BH Taproom

They are serving beer in 10oz or 16oz for you to enjoy in the taproom, and then they have their 32oz and 64oz growlers that you can take home.  They have a few baked goods and snacks available and have been working with local food trucks to try and have something available to eat.  The Walleye Wagon was there yesterday serving up some delicious food.

While there have certainly been challenges along the way, delays, and even a few hiccups, it was good to see Tyler and Sable Birch behind the bar seeing their hard work come to fruition.  Brian and assistant brewer Adrian were in the back brewing up a storm to keep up with the demand.

So, get down there to 595 wall street, they are open from noon-9pm again today. Let’s do our best to support local.

Flatlander’s 2016

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This years’ Flatlander’s Beer Festival was by far the best one to date. With 72 booths and over 240 beers, it was the largest beer festival we’ve held in Manitoba.  The number of beers isn’t always important, but the quality, variety and style variations made this year pretty darn awesome. Not only that, the local breweries were out in force and brought their A-game, giving every single one of us a reason to be proud.

I had a unique opportunity this year. I attended all three sessions of Flatlander’s in different capacities. On Friday night I had the joy of being a patron, enjoying around 70 unique beers. On Saturday I participated in the “ask a beer geek” initiative and had a great time answering questions and helping guide people towards beers. Then, on Saturday night, I had the opportunity to pour for Brewsters’ Brewing Company.  Each of these experiences brought a different perspective of the festival and dang, it was fun.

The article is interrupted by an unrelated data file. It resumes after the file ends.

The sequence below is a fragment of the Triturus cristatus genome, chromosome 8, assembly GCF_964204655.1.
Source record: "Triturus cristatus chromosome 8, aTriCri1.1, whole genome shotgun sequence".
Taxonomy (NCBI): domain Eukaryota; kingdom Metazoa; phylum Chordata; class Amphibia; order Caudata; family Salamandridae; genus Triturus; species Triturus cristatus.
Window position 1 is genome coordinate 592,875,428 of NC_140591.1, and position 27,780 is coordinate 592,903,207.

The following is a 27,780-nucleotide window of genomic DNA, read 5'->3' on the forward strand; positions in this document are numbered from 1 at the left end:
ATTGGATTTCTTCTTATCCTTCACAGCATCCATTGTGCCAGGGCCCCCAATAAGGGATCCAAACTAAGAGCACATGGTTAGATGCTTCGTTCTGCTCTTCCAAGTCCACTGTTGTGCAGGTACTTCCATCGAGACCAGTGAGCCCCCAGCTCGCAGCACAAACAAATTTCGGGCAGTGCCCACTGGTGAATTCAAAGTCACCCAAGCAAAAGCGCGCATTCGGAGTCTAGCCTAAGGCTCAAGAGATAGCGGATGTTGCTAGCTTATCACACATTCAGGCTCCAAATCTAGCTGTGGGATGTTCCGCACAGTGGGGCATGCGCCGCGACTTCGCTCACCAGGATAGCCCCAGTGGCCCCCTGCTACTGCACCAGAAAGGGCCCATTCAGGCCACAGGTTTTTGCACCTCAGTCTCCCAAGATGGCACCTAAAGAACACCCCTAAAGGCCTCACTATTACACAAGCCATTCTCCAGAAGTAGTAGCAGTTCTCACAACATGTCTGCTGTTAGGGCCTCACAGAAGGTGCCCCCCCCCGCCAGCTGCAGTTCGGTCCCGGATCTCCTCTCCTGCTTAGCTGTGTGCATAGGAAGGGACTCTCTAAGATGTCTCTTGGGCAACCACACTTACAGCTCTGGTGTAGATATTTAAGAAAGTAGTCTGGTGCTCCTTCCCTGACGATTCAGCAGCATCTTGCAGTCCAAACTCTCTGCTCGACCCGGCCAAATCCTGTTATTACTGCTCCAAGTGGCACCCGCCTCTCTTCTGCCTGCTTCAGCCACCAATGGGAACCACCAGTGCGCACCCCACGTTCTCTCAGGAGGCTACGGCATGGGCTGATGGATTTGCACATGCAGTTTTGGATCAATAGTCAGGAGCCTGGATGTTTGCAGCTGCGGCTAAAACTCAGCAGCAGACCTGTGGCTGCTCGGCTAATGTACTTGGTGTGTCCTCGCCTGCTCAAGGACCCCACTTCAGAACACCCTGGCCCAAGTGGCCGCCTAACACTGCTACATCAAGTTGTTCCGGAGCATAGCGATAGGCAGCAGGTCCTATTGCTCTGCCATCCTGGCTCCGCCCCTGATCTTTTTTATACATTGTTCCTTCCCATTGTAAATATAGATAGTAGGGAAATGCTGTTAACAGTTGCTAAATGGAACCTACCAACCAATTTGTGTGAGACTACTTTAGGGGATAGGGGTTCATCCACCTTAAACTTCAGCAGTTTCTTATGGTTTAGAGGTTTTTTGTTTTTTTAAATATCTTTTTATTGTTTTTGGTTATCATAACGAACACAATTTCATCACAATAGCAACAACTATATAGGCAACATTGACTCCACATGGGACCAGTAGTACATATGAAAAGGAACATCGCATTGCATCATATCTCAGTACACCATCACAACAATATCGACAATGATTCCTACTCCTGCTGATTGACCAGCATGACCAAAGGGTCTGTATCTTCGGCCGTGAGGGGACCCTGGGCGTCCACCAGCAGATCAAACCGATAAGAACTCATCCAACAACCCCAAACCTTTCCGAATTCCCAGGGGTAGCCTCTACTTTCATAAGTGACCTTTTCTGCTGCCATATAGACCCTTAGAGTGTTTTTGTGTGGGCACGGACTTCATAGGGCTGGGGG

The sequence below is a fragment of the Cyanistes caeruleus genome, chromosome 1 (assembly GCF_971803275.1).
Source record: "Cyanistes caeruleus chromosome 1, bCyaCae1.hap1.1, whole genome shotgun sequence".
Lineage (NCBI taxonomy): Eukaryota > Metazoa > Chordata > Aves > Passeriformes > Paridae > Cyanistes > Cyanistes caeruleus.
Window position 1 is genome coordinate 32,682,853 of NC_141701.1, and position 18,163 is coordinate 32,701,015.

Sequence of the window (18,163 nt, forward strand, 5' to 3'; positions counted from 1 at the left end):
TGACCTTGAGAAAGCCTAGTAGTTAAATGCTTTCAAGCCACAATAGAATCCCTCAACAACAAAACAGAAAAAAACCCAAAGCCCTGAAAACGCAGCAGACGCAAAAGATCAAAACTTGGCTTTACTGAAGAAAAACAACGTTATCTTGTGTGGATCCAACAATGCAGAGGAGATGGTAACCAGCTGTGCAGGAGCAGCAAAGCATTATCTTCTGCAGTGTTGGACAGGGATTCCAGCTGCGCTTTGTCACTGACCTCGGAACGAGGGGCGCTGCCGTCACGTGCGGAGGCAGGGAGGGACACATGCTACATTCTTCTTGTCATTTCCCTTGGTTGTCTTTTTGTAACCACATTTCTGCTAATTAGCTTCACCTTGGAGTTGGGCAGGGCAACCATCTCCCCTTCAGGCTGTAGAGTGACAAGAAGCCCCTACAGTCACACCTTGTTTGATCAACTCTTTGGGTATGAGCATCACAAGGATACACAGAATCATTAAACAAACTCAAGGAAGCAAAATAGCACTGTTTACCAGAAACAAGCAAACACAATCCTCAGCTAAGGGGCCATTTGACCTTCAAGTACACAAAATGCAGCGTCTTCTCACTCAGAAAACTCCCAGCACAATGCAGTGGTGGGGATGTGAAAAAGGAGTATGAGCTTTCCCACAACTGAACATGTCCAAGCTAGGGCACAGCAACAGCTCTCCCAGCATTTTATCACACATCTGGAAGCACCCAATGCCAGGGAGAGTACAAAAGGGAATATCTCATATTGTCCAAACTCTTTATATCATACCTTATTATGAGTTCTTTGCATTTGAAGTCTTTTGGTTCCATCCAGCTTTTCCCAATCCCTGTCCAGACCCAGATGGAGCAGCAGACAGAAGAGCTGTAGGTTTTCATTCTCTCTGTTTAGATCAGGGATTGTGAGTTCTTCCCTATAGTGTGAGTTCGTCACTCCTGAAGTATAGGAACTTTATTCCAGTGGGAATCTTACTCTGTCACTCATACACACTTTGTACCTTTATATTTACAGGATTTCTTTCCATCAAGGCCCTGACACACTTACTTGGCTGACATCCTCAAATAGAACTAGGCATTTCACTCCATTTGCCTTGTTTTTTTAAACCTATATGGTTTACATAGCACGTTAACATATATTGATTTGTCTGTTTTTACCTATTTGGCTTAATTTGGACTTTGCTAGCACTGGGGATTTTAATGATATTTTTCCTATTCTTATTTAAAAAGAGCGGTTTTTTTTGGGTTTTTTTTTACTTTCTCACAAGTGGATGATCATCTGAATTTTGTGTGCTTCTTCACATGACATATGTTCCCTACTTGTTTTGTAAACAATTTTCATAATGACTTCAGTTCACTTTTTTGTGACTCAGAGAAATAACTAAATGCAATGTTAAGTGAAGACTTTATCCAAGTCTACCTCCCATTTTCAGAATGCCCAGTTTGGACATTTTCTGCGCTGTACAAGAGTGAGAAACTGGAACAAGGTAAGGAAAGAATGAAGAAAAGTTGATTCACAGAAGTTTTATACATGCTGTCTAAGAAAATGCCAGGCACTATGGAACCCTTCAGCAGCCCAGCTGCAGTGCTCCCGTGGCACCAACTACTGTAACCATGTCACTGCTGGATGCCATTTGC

As a patron, I was incredibly impressed with how well organized the beer festival was this year. They had multiple entrances that split up the crowd, they used the concourse as well as the ice, which helped spread the crowd out to make the beers more accessible, and they had fantastic volunteers who did an awesome job helping guide people where they wanted to go.

For me, the most exciting part was the fact the first 9 booths were all local.  Barn Hammer, Farmery, Fort Garry, Half Pints, Brazen Hall, Nonsuch, Torque, One Great City and the Winnipeg Brew Bombers were there with a lot of fantastic beer.

As I said above, these local breweries brought their A-game and provided a fantastic opportunity to not only try a huge number of delicious beers, but also connect with the brewers and breweries.  The local booths were packed all night long with patrons drinking, chatting, and buying the merchandise.  I got me a Torque hat, a Barn Hammer hat and a One Great City shirt… eventually I’ll collect them all!

I can’t wait to try more of the local stuff as it starts to trickle into the market. From what I had the opportunity to taste (every single one) I am excited to continue to support local brewers. This is what I was writing about last year, what I’ve been writing about since I started this blog: We are finally seeing the craft beer community in Manitoba grow…and it’s good.

As a beer geek, I had the opportunity to answer questions people had about beers, hand out some cool swag to patrons and help guide people who didn’t really have a plan. It was a great opportunity to use some of the knowledge I’ve gathered to help others better understand and enjoy beer. I found many people are becoming really well-educated themselves, and that people were just as excited about the local beer as I was.